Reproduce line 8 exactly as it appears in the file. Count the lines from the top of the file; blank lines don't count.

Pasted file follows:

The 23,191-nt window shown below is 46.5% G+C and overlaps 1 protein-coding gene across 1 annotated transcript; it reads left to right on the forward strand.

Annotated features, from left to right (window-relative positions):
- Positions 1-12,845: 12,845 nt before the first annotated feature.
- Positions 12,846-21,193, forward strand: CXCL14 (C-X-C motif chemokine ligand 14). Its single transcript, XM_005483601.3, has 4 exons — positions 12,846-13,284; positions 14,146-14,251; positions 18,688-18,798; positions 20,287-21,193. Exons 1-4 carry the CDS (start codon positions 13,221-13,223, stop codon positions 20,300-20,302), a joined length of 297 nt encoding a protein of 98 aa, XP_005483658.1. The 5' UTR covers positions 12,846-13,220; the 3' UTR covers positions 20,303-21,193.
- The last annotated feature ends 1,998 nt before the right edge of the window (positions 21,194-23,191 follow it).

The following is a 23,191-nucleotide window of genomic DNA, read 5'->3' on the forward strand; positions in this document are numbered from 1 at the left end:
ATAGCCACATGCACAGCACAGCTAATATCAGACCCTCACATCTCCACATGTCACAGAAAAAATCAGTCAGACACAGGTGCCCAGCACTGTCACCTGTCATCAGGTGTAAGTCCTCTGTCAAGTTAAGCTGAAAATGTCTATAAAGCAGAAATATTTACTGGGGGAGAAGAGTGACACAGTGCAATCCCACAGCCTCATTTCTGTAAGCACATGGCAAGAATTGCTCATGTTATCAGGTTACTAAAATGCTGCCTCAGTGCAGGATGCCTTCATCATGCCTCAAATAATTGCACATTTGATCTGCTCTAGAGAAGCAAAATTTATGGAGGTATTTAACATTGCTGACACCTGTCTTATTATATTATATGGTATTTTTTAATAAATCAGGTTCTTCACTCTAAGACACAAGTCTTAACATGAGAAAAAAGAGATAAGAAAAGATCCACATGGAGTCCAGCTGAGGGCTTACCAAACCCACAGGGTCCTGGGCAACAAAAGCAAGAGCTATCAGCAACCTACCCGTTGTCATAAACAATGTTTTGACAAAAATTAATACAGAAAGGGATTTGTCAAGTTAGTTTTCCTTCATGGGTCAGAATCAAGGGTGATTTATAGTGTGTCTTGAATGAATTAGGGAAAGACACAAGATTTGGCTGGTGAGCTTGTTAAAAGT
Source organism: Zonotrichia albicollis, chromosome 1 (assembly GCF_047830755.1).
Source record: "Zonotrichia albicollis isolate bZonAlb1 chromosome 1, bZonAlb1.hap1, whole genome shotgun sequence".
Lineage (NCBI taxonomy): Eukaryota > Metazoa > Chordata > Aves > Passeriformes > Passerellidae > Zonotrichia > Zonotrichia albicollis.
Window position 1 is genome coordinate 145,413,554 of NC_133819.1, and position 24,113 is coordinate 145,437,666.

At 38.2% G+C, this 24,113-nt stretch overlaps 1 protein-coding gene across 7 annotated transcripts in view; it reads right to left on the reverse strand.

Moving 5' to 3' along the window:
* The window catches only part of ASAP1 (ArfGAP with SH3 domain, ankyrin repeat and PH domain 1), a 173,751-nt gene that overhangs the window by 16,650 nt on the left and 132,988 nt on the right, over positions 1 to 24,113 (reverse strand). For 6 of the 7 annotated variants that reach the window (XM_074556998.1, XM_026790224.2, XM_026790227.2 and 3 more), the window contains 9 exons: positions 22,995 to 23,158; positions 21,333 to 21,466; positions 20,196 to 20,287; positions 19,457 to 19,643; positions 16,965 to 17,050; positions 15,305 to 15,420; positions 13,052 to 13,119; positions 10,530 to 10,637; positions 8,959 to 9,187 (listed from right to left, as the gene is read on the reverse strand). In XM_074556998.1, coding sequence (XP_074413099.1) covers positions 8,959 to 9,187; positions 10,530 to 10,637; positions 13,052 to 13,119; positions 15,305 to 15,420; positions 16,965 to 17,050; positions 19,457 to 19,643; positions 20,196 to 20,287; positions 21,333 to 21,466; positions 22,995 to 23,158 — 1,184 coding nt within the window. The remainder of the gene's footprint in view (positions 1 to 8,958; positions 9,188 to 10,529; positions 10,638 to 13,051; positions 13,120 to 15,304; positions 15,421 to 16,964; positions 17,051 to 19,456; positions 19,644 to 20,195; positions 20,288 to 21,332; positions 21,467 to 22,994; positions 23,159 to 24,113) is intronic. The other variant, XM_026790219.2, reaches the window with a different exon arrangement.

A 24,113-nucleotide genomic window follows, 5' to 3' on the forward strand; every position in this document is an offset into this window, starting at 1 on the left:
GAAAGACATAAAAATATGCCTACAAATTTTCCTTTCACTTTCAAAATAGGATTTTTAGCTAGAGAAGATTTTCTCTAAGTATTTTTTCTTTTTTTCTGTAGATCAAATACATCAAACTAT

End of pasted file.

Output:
Source organism: Zonotrichia albicollis, chromosome 1 (assembly GCF_047830755.1).